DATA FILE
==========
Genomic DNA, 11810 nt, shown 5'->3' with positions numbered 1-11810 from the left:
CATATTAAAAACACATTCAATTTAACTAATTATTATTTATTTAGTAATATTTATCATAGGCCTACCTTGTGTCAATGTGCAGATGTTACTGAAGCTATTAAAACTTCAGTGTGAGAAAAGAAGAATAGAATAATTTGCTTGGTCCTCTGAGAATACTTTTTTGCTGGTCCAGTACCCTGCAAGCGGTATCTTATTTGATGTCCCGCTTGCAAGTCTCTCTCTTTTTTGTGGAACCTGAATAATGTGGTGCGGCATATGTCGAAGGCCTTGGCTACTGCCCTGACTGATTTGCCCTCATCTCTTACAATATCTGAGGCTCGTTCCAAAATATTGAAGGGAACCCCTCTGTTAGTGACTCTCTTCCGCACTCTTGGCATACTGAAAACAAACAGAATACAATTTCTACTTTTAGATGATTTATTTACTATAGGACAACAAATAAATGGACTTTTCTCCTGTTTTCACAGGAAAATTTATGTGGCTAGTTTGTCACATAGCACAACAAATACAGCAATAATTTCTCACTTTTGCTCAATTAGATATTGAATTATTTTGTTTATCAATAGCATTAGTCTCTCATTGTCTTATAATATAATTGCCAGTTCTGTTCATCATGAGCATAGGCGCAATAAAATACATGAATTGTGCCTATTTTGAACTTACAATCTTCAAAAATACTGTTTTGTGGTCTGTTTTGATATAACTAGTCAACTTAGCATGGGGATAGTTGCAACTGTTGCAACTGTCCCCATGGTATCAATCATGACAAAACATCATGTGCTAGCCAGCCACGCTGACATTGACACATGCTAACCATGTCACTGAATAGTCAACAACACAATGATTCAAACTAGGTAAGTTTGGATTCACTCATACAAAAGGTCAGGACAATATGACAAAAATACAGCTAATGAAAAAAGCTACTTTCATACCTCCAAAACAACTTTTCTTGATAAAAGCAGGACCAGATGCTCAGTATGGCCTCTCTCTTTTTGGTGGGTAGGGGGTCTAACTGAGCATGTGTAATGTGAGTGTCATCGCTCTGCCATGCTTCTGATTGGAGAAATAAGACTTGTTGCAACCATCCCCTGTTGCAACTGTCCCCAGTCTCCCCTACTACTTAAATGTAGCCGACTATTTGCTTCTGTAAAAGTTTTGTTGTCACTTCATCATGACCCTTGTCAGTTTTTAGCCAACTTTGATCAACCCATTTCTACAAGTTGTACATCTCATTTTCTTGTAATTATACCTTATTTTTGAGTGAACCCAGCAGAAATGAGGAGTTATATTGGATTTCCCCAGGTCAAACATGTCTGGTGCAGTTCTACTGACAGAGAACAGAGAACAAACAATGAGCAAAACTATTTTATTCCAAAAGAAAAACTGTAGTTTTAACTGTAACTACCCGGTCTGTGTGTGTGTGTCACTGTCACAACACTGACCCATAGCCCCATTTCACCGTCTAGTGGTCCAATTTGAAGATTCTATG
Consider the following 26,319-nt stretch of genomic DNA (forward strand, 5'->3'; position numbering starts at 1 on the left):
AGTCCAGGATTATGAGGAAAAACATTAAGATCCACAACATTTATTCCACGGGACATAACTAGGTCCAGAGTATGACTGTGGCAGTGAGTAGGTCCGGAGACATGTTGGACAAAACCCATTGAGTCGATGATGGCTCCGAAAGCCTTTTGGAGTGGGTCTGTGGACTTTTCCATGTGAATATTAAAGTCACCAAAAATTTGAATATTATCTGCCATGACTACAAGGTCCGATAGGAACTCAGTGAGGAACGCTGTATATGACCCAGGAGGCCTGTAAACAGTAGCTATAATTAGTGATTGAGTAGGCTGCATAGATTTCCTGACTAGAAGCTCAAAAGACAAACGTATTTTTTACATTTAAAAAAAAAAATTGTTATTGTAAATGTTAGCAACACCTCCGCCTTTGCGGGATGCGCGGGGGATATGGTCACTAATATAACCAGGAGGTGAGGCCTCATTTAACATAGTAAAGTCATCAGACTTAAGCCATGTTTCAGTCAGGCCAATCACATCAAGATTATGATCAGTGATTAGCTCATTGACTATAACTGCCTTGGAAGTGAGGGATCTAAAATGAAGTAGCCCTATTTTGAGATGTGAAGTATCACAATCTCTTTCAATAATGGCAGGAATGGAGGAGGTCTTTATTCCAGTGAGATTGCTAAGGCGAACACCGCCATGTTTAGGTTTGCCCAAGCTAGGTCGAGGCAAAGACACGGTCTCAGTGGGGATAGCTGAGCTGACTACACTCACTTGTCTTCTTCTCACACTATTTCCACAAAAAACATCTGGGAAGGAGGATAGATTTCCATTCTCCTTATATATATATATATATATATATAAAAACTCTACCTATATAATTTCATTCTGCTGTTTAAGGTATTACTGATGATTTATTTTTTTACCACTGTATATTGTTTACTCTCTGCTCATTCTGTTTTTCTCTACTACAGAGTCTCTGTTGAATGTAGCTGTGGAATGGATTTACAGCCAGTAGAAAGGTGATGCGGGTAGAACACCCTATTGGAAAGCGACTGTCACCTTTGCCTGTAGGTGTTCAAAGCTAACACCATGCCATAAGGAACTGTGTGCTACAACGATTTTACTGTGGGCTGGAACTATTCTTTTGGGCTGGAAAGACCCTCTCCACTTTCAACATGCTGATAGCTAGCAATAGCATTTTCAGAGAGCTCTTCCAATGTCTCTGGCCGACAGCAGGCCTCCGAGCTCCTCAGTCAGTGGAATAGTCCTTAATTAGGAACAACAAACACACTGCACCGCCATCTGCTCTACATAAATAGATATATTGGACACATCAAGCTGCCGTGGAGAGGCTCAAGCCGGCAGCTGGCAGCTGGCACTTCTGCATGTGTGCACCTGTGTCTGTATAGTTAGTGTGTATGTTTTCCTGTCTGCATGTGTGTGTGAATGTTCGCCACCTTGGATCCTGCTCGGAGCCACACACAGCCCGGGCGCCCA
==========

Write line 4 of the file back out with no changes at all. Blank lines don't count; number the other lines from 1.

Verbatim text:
AGTCCAGGATTATGAGGAAAAACATTAAGATCCACAACATTTATTCCACGGGACATAACTAGGTCCAGAGTATGACTGTGGCAGTGAGTAGGTCCGGAGACATGTTGGACAAAACCCATTGAGTCGATGATGGCTCCGAAAGCCTTTTGGAGTGGGTCTGTGGACTTTTCCATGTGAATATTAAAGTCACCAAAAATTTGAATATTATCTGCCATGACTACAAGGTCCGATAGGAACTCAGTGAGGAACGCTGTATATGACCCAGGAGGCCTGTAAACAGTAGCTATAATTAGTGATTGAGTAGGCTGCATAGATTTCCTGACTAGAAGCTCAAAAGACAAACGTATTTTTTACATTTAAAAAAAAAAATTGTTATTGTAAATGTTAGCAACACCTCCGCCTTTGCGGGATGCGCGGGGGATATGGTCACTAATATAACCAGGAGGTGAGGCCTCATTTAACATAGTAAAGTCATCAGACTTAAGCCATGTTTCAGTCAGGCCAATCACATCAAGATTATGATCAGTGATTAGCTCATTGACTATAACTGCCTTGGAAGTGAGGGATCTAAAATGAAGTAGCCCTATTTTGAGATGTGAAGTATCACAATCTCTTTCAATAATGGCAGGAATGGAGGAGGTCTTTATTCCAGTGAGATTGCTAAGGCGAACACCGCCATGTTTAGGTTTGCCCAAGCTAGGTCGAGGCAAAGACACGGTCTCAGTGGGGATAGCTGAGCTGACTACACTCACTTGTCTTCTTCTCACACTATTTCCACAAAAAACATCTGGGAAGGAGGATAGATTTCCATTCTCCTTATATATATATATATATATATATAAAAACTCTACCTATATAATTTCATTCTGCTGTTTAAGGTATTACTGATGATTTATTTTTTTACCACTGTATATTGTTTACTCTCTGCTCATTCTGTTTTTCTCTACTACAGAGTCTCTGTTGAATGTAGCTGTGGAATGGATTTACAGCCAGTAGAAAGGTGATGCGGGTAGAACACCCTATTGGAAAGCGACTGTCACCTTTGCCTGTAGGTGTTCAAAGCTAACACCATGCCATAAGGAACTGTGTGCTACAACGATTTTACTGTGGGCTGGAACTATTCTTTTGGGCTGGAAAGACCCTCTCCACTTTCAACATGCTGATAGCTAGCAATAGCATTTTCAGAGAGCTCTTCCAATGTCTCTGGCCGACAGCAGGCCTCCGAGCTCCTCAGTCAGTGGAATAGTCCTTAATTAGGAACAACAAACACACTGCACCGCCATCTGCTCTACATAAATAGATATATTGGACACATCAAGCTGCCGTGGAGAGGCTCAAGCCGGCAGCTGGCAGCTGGCACTTCTGCATGTGTGCACCTGTGTCTGTATAGTTAGTGTGTATGTTTTCCTGTCTGCATGTGTGTGTGAATGTTCGCCACCTTGGATCCTGCTCGGAGCCACACACAGCCCGGGCGCCCA